Price, not security, is the main reason Netizens are hesitant about conducting transactions online, according to a study released today.
However, a large percentage of the sampled Web users indicated they would purchase goods online if Web sites introduced more discounts.
Seventy seven percent of users who said they browse--but don't buy--when they go to commerce sites said lower prices would get them to begin shopping online. The same held true for those who said they never go to e-commerce sites--of those, 64 percent said lower prices would entice them to buy online.
The findings also showed that surprisingly, Web security was not a central concern either among repeat shoppers or nonshoppers, said Jupiter analyst Evan Cohen.
"For buyers, [Web security] is really much less of a concern," said Cohen. "The ability to find products online is more important."
But that doesn't mean security doesn't matter. Though consumer confidence in shopping online has increased with the proliferation of commerce sites, recent studies have shown that Web security remains a serious issue.
For example, a survey released last month showed that security breaches increased over the past year among Web sites selling products or services online. The study also showed that e-commerce sites had more incidents of security preaches than noncommerce sites.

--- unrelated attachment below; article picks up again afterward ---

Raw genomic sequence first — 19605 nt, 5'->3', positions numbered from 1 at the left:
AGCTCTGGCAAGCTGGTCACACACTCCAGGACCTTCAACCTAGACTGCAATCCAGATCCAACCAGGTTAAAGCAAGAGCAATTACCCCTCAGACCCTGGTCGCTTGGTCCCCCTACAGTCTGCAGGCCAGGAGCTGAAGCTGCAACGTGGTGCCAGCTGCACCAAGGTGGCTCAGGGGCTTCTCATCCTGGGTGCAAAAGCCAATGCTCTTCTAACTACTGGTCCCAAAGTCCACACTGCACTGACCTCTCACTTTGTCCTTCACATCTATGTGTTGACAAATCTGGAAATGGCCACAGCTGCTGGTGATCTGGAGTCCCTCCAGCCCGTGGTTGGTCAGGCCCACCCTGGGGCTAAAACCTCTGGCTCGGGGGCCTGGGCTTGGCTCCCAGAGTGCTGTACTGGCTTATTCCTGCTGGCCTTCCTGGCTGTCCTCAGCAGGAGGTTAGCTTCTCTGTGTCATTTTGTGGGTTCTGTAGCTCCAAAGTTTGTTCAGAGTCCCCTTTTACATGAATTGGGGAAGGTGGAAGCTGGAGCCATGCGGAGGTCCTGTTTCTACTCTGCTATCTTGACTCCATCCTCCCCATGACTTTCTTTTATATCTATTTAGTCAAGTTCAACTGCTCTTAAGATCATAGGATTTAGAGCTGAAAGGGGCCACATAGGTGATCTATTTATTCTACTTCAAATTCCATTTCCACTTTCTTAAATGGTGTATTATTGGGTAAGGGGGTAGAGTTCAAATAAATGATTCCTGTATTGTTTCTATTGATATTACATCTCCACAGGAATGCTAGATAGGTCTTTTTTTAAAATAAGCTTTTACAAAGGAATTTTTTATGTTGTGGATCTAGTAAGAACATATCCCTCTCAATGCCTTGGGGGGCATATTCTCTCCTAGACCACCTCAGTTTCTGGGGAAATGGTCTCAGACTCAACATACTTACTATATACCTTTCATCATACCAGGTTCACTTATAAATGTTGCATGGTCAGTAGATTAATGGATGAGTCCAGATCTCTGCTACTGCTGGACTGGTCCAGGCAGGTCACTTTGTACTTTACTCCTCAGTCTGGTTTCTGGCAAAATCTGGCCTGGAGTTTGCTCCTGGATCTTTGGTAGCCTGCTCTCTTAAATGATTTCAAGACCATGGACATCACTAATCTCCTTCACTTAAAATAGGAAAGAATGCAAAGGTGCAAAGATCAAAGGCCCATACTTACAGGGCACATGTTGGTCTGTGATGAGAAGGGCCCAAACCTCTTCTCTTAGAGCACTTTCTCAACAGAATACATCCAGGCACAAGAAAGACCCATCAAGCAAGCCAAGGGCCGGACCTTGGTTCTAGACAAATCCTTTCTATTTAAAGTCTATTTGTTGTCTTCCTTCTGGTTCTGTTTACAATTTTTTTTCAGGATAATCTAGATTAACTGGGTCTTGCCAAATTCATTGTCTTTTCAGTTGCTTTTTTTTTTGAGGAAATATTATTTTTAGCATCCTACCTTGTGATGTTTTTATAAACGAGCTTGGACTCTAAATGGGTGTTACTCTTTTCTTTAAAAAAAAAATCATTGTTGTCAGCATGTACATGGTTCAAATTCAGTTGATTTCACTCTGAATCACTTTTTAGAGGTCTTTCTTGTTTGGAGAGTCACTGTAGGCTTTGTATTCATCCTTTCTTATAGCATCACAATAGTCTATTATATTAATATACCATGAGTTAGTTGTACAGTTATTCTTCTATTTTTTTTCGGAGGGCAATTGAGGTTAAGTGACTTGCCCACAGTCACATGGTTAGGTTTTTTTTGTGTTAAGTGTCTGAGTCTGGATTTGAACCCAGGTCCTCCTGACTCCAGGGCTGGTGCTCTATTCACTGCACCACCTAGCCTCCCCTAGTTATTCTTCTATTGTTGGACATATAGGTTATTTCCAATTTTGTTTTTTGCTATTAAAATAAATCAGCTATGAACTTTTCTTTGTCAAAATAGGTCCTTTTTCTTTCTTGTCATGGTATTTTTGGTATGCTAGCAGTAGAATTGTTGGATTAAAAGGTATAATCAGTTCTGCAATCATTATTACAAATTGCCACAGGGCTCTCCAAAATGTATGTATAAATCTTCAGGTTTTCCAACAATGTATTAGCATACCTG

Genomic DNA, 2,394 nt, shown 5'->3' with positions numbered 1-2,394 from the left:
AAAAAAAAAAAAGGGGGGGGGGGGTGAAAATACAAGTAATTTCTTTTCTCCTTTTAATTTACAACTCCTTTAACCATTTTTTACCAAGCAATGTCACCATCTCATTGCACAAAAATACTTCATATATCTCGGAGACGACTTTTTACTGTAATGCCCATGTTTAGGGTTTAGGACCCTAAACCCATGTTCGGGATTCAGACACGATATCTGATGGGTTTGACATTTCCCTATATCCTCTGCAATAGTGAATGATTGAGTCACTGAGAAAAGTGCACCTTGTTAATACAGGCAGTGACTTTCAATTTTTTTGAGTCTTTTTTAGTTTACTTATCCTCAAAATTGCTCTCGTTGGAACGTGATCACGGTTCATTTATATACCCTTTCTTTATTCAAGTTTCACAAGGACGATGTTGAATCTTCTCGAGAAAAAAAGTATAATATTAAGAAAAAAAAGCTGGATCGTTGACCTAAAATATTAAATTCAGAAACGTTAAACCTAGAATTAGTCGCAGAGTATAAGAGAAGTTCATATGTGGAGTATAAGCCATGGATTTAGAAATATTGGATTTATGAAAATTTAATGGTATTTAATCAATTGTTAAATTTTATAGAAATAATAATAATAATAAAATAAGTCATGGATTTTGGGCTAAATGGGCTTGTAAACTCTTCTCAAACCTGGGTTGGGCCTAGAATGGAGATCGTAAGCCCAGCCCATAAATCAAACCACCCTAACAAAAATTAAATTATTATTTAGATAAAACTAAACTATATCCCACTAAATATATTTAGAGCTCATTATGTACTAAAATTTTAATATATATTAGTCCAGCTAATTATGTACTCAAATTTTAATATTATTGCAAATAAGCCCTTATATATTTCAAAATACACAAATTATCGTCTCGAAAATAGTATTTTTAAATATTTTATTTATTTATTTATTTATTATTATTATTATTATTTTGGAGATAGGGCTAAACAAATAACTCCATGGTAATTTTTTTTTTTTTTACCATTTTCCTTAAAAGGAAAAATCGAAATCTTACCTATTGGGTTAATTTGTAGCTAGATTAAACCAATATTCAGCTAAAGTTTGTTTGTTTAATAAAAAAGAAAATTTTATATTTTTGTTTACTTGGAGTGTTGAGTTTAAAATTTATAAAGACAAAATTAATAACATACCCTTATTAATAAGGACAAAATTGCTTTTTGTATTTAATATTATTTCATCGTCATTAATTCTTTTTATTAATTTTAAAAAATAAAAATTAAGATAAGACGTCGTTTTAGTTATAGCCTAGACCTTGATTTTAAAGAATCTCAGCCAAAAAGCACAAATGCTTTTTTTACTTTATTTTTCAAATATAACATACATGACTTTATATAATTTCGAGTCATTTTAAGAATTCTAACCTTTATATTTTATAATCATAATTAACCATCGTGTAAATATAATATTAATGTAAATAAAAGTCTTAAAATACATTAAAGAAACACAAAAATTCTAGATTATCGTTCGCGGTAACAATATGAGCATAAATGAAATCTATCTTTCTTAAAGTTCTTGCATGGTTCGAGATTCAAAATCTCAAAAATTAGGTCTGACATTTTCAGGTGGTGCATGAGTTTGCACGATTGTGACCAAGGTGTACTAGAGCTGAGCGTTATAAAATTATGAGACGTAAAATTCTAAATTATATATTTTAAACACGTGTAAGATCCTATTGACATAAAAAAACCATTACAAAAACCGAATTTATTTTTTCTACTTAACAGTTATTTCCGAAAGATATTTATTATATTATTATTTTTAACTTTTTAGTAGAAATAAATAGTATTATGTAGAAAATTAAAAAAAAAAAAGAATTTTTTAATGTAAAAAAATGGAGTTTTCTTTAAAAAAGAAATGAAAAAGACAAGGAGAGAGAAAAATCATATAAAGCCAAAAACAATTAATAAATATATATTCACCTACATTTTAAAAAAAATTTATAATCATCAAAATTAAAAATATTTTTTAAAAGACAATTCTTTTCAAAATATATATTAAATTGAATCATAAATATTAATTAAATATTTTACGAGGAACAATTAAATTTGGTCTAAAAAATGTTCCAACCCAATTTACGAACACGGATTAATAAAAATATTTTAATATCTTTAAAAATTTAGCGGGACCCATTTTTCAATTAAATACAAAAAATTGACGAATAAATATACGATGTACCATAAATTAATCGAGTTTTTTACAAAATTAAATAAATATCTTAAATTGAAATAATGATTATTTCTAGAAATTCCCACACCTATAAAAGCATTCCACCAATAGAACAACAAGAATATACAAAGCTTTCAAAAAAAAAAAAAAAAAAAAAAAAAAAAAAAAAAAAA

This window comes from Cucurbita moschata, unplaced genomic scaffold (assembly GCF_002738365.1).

Industry analysts also fear that while many users are comfortable with e-commerce, it is still in its developmental phase and a high-profile security breach could discourage potential buyers--especially among the masses who are not yet online.
The Jupiter study also showed that the online shopping population is growing. A majority of the Web users who do shop online seem to be satisfied with their purchases, since 95 percent of them intend to continue buying online, the study said.
Internet companies are increasingly centering their business strategies around selling goods and services. Some of the largest Net retailers, such as Amazon.com, have invested in exclusive, multimillion-dollar partnerships to reach a broad audience, such as that provided by America Online.
Besides price discounts, the study also found that Web users depended heavily on online information and research to make shopping decisions. Many sites have based their strategies on the fact that not everyone who shops online actually buys. For instance, many retailers with an on- and offline presence see a benefit in giving as much information as possible, even if it does not result in a buy.